Toxic air could be cause for higher depression rates in London Teens

Exposure to Air Pollution and toxic air, largely from diesel emissions, could be contributing to mental health issues in young Londoners, research has shown.

King’s College London scientists found teenagers living around sources of pollution were more than twice as likely to have depression, compared to those in areas where the air is relatively clean.

The study, funded by the Medical Research Council and published in the Psychiatry Research journal, cross-referenced pollution data from monitoring stations across the capital with detailed interviews of 142 sets of twins, at the ages of 12 and 18.

It found that pollution exposure in the 12-year-olds was not linked to mental health problems but by 18 there was a “substantially elevated likelihood of depression”. In all, 32 per cent of teens who lived in areas with high levels of PM2.5 particulates had experienced depression by the age of 18, compared to 14 per cent living in parts with cleaner air, according to the study.

Depression could be linked to inflammation in the growing adolescent brain and by the particles blocking airways. Researchers took into account variables such as sex, neighbourhood, smoking, and family psychiatric history. Living near to noisy roads can also add to stress fuelling mental health problems.

The study highlighted that children may be susceptible to neurological injury from air pollution because their brains are still developing and they are likely to have less-established natural barriers in the lungs to protect against inhaled particles.

“Illegal” Air Pollution has Direct Impact on Children

The scale of the UK’s air pollution crisis has become more evident over recent years – especially its impact on children. Reports have emphasised the links between illegally poisonous air and heart disease, dementia, reduced cognitive ability and asthma deaths.

In England and Wales 1,320 people died of asthma last year, a sharp rise of more than 25% over a decade, according to data from the Office for National Statistics.  Every year, air pollution kills 40,000 people across Britain. Roughly a quarter of these deaths happen in London.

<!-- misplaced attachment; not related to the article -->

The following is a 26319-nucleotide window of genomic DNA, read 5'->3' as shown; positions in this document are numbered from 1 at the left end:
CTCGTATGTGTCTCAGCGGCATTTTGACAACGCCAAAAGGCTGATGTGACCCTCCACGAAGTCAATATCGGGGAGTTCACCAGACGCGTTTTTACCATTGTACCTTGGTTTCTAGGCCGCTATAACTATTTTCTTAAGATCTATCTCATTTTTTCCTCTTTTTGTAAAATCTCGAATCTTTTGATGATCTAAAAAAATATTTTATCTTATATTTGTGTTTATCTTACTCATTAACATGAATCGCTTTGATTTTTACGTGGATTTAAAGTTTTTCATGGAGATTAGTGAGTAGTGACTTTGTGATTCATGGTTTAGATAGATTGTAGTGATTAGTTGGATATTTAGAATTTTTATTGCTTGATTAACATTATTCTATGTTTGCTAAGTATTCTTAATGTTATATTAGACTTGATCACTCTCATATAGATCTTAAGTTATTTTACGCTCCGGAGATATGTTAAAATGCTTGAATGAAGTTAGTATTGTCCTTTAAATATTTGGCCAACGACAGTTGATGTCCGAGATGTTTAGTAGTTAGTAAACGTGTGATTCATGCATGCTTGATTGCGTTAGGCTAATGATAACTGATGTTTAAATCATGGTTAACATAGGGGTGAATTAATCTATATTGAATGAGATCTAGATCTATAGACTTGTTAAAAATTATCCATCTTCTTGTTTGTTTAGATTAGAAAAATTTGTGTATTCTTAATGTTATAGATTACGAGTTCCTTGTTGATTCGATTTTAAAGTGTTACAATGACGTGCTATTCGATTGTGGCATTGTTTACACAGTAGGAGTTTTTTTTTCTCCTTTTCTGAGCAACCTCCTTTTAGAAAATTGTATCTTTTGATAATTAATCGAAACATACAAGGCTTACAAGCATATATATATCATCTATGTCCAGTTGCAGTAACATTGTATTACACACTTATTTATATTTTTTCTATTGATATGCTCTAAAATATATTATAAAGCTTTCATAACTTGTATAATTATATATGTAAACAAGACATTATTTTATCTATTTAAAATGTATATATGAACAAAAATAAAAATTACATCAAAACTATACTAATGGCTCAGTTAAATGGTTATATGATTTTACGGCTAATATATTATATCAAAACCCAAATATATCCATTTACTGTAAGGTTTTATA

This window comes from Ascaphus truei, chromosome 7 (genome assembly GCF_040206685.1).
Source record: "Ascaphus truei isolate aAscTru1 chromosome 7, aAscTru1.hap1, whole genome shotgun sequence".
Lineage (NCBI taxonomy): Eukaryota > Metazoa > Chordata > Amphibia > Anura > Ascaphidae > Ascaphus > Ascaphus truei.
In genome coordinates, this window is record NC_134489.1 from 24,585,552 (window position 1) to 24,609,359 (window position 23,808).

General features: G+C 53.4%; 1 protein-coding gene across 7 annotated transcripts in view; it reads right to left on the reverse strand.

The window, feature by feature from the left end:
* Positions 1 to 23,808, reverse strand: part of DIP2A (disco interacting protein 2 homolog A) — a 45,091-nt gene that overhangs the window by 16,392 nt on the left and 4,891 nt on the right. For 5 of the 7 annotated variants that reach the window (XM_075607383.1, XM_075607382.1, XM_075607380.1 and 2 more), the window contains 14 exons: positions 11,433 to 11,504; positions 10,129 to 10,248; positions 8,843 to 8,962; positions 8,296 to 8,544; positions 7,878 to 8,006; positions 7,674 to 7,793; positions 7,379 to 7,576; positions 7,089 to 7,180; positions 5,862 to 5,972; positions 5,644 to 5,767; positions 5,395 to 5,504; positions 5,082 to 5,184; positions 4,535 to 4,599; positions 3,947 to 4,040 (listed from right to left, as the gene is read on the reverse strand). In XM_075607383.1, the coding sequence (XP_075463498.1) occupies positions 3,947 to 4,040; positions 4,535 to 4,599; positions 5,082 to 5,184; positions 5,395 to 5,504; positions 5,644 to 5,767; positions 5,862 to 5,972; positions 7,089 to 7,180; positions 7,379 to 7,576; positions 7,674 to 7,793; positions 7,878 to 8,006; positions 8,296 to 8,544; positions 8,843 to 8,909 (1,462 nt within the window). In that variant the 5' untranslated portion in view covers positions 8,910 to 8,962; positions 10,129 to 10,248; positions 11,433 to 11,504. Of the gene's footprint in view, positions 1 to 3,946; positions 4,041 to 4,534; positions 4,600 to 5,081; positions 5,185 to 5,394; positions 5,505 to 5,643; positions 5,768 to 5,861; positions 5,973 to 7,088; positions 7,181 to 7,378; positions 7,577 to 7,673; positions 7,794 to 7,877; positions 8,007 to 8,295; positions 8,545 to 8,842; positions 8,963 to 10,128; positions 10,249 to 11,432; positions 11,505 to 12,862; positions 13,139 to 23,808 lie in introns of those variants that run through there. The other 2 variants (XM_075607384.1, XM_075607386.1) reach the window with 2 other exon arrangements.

The recent tragic case of Ella Kissi-Debrah has brought home once again how air pollution is so dangerous for our children. Ella, a nine-year-old who lived close to the South Circular Road in Hither Green, died in 2013 after a series of respiratory problems.  During that time, local air pollution levels regularly breached EU legal limits. Her last fatal seizure happened during a spike in air pollution levels.

Her mother, Rosamund, has fought to highlight the role she believes pollution played in Ella’s death. New evidence submitted to the attorney general in support of a new inquest from Stephen Holgate, professor of immune-pharmacology at the University of Southampton, stated that there was a “real prospect that without illegal levels of air pollution Ella would not have died”.

He said nitrogen dioxide levels – primarily from diesel vehicles – around the child’s home were consistently above the legal limit of 40 µg/m3. He gave his “firm view” that Ella’s death certificate should reflect air pollution as a causative factor.

A fresh inquest has just been granted. One of the grounds was that permitting illegal levels of air pollution was a potential breach of human rights under Article 2 of the European Convention on Human Rights – which protects the right to life.

Diesel is the Major Offender

The Mayor of London, Sadiq Khan, has implemented a plan that is a step in the right direction. He put a £10 charge on the most toxic vehicles entering the city and this will now rise to between £100 and £200 a day depending on the offending vehicle.  The Ultra Low Emission Zone (ULEZ) is being introduced from April this year. Unless Diesel cars, for example, meet the tougher Euro 6 standard, they will have to pay the charge.

Phasing out diesel buses and lorries will go a step further but, ultimately, getting rid of diesel full stop is the only answer.

Paris plans to ban diesel cars by 2024 and all but electric cars by 2030. There’s no reason that London shouldn’t beat them to it. The financial incentives are strong. Air pollution costs Britain more than £20bn each year, according to a study by the Royal College of Physicians. Even the most aggressive regulatory action will cost us only a fraction of that total.

Are you at Risk?

In the meantime, understanding the levels of air pollution where you live or where you plan to move to is essential, especially if you have a young family or are planning to start one. Future Climate Info’s partners Earthsense are working closely with councils round the country to deploy air quality monitoring in real time.

Earthsense’s unique MappAir data is now available in Future Climate Info’s Premium Environmental Report. It provides a vital indicator of air quality in the vicinity of the home and is essential reading for anyone thinking of moving home.

For more information, contact us on 01732 755180 or email info@futureclimateinfo.com

 

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